Breeder information obtained while visiting the store
Kim Williams, Grovespring, MO (Kim Williams/Jeff Williams, Dawg Wilde Kennel, Grovespring, MO, 43-A-2372)
USDA inspection on August 24, 2022 shows 135 adults and 63 puppies at the facility.
Breeder information obtained from 2022 and 2023 Certificates of Veterinary Inspection
Chester Beachy, 10495 Monroe Road 1005, Clark, MO 65243, 43-A-6272 (63 adults, 83 puppies on October 2022 USDA inspection).
On September 9, 2021 USDA inspection, Beachy received the following teachable moments: New litter of puppies’ feet falling through flooring, quarantine area had concrete flooring that was not impervious to moisture, couple of water bowls tipped over so dogs/puppies didn’t have access to water.
Daniel Borntreger/Monroe County Puppies, 11722 Rt NN, Madison, MO 65263, 43-A-6543 (56 adults, 35 puppies on July 2021 USDA inspection).
On May 19, 2021 Missouri Department of Ag (MDA) inspection, Borntreger was cited for outdoor portion of sheltered enclosure with 9 puppies completely covered with fecal material and unused enclosures that contained fecal accumulation. On May 18, 2022, MDA inspection, received violation for piles of wood and metal along sides of enclosures.
On USDA inspection July 6, 2021, Borntreger was cited for a Golden Retriever with hair loss on top of head. The middle of the hair loss region was pink and red, appeared slightly swollen and cracked with a yellow substance in cracks. The licensee was instructed to consult a licensed vet within two days. Also received violation for abundance of flies and no pest control in place at time of inspection.
Norman Gingrich, 5388 Audrain 161, Sturgeon, MO 65284, 43-A-6353 (32 adults, 3 puppies on August 2022 USDA inspection).
On Missouri Department of Ag June 1, 2021 inspection, received violation for record keeping. No records on file for a Poodle that is no longer at the facility.
Holly Iben, 21473 200th Ave., Monticello, IA 52310, 42-A-1564 (81 adults, 28 puppies on USDA February 3, 2022 inspection).
On February 4, 2022, received USDA violation for Terrier with loose teeth and instructed to have dog evaluated by vet. Also received violation for no puppy identification numbers for two different litters.
Earl and David Miller, 10569 CR, Oronogo, MO 64855, 43-A-5221 (174 adults, 81 puppies on September 2022 USDA inspection).
Elmer Troyer, 10038 Hwy Y, Clark, MO 65243, 43-A-5917 (77 adults, 42 puppies on September 2022 USDA inspection).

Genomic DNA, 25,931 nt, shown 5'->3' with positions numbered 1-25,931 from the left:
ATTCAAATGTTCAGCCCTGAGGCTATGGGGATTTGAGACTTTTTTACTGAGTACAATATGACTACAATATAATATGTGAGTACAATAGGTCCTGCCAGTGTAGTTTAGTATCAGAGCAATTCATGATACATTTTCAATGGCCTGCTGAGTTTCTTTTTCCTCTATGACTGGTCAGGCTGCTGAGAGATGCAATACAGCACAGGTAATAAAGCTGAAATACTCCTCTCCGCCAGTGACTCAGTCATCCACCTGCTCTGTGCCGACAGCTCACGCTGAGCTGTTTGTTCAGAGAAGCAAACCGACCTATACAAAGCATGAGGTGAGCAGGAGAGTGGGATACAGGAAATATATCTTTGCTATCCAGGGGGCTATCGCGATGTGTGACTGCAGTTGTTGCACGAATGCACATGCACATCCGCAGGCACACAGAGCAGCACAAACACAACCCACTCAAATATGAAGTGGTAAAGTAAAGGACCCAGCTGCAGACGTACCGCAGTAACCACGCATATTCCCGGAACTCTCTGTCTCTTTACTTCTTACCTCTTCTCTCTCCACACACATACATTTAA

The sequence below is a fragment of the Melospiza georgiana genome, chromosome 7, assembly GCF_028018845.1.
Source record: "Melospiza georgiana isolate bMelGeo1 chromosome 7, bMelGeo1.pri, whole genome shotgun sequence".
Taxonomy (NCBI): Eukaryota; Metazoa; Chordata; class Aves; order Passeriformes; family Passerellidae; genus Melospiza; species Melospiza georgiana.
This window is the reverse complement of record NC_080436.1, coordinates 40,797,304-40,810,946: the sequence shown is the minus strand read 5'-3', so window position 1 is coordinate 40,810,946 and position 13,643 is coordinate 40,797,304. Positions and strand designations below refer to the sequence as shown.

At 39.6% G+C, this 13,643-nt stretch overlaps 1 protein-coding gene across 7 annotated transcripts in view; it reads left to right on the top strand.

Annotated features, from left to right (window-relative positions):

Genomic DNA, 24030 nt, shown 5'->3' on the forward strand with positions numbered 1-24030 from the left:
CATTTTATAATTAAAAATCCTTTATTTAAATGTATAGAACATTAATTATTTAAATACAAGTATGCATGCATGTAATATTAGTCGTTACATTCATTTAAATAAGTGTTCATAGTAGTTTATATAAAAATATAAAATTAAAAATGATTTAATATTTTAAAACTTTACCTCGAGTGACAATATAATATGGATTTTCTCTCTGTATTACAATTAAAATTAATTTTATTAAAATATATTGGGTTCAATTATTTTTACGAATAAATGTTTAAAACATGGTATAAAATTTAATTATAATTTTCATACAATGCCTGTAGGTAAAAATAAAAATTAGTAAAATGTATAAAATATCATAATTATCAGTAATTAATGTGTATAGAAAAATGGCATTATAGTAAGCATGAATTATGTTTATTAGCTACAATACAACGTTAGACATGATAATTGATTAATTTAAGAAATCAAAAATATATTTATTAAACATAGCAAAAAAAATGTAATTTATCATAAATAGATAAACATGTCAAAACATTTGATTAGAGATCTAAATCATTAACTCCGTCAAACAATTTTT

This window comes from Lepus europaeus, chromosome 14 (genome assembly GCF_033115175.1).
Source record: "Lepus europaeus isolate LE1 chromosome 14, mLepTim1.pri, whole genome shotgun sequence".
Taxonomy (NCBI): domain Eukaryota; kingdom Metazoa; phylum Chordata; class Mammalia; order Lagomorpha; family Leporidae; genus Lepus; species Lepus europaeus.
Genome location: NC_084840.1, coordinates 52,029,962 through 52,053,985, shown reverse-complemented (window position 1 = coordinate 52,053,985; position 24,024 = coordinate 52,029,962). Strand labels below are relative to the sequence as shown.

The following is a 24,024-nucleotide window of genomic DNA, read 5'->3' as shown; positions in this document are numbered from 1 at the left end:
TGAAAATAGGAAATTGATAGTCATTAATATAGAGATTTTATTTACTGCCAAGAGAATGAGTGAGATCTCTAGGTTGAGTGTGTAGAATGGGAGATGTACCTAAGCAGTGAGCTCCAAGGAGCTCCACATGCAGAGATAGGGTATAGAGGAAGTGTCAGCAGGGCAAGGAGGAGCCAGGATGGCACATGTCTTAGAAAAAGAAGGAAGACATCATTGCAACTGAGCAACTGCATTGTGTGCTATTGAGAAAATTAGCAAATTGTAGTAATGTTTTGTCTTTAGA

Missouri inspection report dated May 5, 2022 shows Troyer received state violation on January 26, 2021, for three Akitas housed in outdoor facility without structured shelter. Report also indicates prior violation received on Missouri inspection February 15, 2022, doors and frames with buildup of dirt and grime. Facility is in need of a deep cleaning to meet general husbandry standards. Several plastic feeders with broken, sharp points were found. Female goldendoodle housed on concrete floor that had not been sealed.
USDA inspection of February 15, 2022, received violation for excessive, smeared feces covering 50-80% of the flooring in enclosures of the sheltered kennel building. Other violations included outdoor enclosure with 5 dogs with not enough space to sit, stand and lay down, chewed/sharp edges on feeders, empty water bowls, unsealed concrete flooring and lack of written documentation of exams and preventative care.
On USDA inspection May 18, 2022, Troyer received violation for excessive amount of flies inside and outside facility.
Ethan and Garry Zumbach, 21473 200th Ave., Monticello, IA 52310, 42-A-1636 (139 adults, 30 puppies on USDA February 16, 2022, inspection).
On USDA February 16, 2022, inspection, received two violations for incomplete veterinary care information.
Broker information obtained from 2022 Certificates of Veterinary Inspection Reports
Curt and Lori Conrad/Conrad’s Cuddly Canines, 6104 Pike 9, Frankford, MO 63441, 43-B-3659 (0 adults, 53 puppies on September 2021 USDA inspection).
Southpaw Pets, 19624 Owl Road, Neosho, MO 64850, 43-B-3812 (18 adults on January 2023 USDA inspection).
Note regarding number of dogs at above breeding facilities
The number of adult breeding dogs and puppies at the above facilities is consistent with being commercial breeding establishments, also known as puppy mills, that mass produce dogs for resale to pet shops. Please refer to the following link (Summary of legal cases defining “puppy mill”) for a summary of legal cases defining the term “puppy mill.”
Lack of USDA violations
The fact that few breeders and brokers have USDA violations does not mean that none exist. During our undercover investigation of USDA-licensed facilities, we document violations. USDA has made it very easy for licenses not to have violations. In response to regulatory ordinances, USDA was using teachable moments, self-inspections and a trial announced inspection program. Their guidelines also instructed inspectors not to cite ear, eye and dental diseases as veterinary care violations. Due to pressure from animal advocates, USDA has terminated these programs. Nonetheless, the citation of violations by inspectors continues to be extremely limited.